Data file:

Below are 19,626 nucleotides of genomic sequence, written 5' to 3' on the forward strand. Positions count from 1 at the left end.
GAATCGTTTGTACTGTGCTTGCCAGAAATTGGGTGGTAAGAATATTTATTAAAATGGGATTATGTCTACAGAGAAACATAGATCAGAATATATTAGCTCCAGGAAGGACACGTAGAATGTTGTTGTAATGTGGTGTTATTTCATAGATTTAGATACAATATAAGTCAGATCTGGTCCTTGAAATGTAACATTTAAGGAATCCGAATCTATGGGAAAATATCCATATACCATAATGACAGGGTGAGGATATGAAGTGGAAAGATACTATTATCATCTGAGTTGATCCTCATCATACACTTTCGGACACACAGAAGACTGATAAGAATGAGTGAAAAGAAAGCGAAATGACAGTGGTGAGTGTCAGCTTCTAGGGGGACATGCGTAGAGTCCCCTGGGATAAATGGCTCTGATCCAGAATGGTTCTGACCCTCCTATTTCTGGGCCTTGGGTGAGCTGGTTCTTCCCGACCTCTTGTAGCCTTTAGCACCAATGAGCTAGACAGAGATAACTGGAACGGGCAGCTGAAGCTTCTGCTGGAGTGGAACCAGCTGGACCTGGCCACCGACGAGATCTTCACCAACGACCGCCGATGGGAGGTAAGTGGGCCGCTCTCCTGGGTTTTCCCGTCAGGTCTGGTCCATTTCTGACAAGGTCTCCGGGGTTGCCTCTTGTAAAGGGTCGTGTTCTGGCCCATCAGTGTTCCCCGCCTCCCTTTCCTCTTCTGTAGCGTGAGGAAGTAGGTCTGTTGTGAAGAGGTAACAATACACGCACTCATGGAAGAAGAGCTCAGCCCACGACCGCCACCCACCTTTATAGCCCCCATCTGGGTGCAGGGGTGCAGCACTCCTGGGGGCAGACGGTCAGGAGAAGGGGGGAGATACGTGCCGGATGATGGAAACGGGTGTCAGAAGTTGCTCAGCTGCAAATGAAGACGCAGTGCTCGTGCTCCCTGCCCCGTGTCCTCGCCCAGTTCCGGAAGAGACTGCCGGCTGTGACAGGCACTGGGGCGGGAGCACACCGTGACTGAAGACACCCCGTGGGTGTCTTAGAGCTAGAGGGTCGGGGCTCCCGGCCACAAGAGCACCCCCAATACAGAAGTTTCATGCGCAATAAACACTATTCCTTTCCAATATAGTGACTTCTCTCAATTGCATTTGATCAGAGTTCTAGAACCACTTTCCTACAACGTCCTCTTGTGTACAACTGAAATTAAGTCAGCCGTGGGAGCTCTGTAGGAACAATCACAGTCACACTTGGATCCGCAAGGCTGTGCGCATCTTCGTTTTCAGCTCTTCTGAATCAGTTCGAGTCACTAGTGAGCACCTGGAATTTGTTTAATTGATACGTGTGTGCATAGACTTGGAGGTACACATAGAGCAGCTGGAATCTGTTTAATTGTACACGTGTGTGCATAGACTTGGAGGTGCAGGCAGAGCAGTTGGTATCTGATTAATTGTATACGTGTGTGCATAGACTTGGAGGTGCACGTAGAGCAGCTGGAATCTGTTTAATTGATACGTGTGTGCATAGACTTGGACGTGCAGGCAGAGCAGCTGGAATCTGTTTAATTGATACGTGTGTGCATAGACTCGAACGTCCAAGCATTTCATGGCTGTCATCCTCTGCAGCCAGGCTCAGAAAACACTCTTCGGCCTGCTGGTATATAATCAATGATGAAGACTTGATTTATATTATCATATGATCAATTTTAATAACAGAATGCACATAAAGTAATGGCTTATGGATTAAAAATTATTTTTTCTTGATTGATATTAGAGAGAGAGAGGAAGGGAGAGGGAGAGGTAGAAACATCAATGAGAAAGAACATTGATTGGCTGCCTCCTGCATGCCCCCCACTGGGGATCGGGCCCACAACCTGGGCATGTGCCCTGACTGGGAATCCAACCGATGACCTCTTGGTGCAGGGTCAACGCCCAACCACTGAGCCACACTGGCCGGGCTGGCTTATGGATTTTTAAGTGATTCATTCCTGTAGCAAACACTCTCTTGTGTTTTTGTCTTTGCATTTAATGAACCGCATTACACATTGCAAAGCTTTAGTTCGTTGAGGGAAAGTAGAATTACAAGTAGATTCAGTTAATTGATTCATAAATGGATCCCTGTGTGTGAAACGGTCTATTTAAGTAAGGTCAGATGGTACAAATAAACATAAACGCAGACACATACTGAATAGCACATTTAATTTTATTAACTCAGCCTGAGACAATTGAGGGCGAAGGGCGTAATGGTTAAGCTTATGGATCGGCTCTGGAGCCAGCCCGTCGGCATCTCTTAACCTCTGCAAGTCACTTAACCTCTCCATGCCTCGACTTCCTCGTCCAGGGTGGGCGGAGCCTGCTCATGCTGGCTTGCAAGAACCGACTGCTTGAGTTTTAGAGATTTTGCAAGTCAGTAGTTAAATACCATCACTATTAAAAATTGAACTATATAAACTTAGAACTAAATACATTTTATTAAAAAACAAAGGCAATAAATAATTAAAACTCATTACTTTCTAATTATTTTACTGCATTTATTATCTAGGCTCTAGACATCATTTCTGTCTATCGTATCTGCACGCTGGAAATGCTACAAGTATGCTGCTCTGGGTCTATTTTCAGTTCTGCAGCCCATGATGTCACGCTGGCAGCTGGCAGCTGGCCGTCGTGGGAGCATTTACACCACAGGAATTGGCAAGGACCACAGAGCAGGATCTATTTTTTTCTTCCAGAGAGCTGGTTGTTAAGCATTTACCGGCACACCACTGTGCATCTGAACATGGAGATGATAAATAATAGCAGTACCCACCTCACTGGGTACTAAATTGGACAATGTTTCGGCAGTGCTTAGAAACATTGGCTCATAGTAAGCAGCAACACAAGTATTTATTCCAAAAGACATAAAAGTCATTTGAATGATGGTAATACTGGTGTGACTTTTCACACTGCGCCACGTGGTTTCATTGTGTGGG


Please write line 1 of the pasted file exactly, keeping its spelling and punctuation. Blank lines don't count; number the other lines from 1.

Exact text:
Below are 19,626 nucleotides of genomic sequence, written 5' to 3' on the forward strand. Positions count from 1 at the left end.